We are proud of our partners in Sierra Leone as they continually look for ways to minister to the people of Sierra Leone. And in an effort to not only become self-sufficient in order to fund ministry outreach but to provide long-term employment to those within their community, Pastor Andrew and his staff have become business owners. They recently opened a movie cinema where international soccer events are broadcast several times a week as well as opening a much needed bread bakery called “The Bread of Life”. Additionally, the woman’s group in the NBI church has initiated microloans to single mothers in order enable the women to provide much needed funds to their family while learning simple business techniques and accountability. All the business’ provide employment in a country with double digit unemployment rates while also sustaining the ministry outreaches. It’s a win-win situation for everyone! All this in a country with intermittent electricity in unreliable running water. Amazing!
If you would like to know more about NBI’s work in this west African country, feel free to contact us at email@example.com.
The Facts:(Thanks to the BBC for this profile)
* Full name: Republic of Sierra Leone
* Population: 6 million (UN, 2008)
* Capital: Freetown
* Area: 71,740 sq km (27,699 sq miles)
* Major languages: English, Krio (Creole language derived from English) and a range of African languages
* Major religions: Islam, Christianity
* Life expectancy: 41 years (men), 44 years (women) (UN)
* Monetary unit: Leone
* Main exports: Diamonds, rutile, cocoa, coffee, fish
* GNI per capita: US $260 (World Bank, 2007)
Sierra Leone in the news:
Sierra Leone, in West Africa, emerged from a decade of civil war in 2002, with the help of Britain, the former colonial power, and a large United Nations peacekeeping mission.
More than 17,000 foreign troops disarmed tens of thousands of rebels and militia fighters. The country now faces the challenge of reconstruction.
A lasting feature of the war, in which tens of thousands died, was the atrocities committed by the rebels, whose trademark was to hack off the hands or feet of their victims.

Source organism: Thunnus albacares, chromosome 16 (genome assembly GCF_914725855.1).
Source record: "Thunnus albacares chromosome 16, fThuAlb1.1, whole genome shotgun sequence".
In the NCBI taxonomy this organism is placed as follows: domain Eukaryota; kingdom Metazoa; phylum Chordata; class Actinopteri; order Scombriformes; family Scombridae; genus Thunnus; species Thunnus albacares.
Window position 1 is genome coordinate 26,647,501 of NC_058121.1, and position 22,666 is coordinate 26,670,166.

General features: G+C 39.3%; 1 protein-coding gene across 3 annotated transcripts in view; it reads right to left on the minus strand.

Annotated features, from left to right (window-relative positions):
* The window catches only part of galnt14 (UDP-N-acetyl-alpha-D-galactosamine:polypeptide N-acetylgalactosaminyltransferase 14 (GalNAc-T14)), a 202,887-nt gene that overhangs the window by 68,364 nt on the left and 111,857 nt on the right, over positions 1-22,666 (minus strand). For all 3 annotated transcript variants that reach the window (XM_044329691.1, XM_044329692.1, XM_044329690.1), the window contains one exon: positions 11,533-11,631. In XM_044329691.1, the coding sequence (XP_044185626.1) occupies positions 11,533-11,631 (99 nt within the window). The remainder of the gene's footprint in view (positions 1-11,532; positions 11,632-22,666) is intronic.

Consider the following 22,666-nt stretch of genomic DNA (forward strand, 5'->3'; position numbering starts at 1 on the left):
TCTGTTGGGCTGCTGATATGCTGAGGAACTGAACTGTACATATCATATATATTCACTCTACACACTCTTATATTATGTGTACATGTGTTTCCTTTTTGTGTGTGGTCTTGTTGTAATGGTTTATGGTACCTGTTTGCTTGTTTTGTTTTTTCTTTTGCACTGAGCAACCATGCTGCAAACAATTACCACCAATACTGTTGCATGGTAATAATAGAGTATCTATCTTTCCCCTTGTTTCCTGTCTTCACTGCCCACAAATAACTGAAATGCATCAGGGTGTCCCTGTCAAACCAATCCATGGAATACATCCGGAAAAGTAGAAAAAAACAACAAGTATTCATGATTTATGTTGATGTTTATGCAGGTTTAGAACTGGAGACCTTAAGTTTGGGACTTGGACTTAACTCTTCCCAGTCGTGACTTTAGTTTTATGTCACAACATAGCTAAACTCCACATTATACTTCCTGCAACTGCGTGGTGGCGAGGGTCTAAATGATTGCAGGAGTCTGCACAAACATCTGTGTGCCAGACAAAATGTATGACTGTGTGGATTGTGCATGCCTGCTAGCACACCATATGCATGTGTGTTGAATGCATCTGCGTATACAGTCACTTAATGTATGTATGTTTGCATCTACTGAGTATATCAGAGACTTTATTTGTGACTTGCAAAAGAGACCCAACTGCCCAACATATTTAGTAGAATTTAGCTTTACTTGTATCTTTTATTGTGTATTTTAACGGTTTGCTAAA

Politics: Sierra Leone is recovering from a 10-year civil war which ended in 2002; war centred around a power struggle and had a regional dimension
Economics: Sierra Leone is bottom of UN’s league for human development
A UN-backed war crimes court has been set up to try those, from both sides, who bear the greatest responsibility for the brutalities.
The country is still considered a fragile state and faces the challenges of poverty, corruption and economic mismanagement.
The 70,000 former combatants who were disarmed and rehabilitated after the war have swollen the ranks of the many young people seeking employment.
Sierra Leone is rich in diamonds. The trade in illicit gems, known as “blood diamonds” for their role in funding conflicts, perpetuated the civil war. The government has attempted to crack down on cross-border diamond trafficking.
Sierra Leone has a special significance in the history of the transatlantic slave trade. It was the departure point for thousands of west African captives. The capital, Freetown, was founded as a home for repatriated former slaves in 1787.
Possible mission trip activities:
- Medical clinics
- Children and youth outreaches
- Work with orphans, prostitutes, amputees, former sex slaves and former child soldiers
For more information, contact us!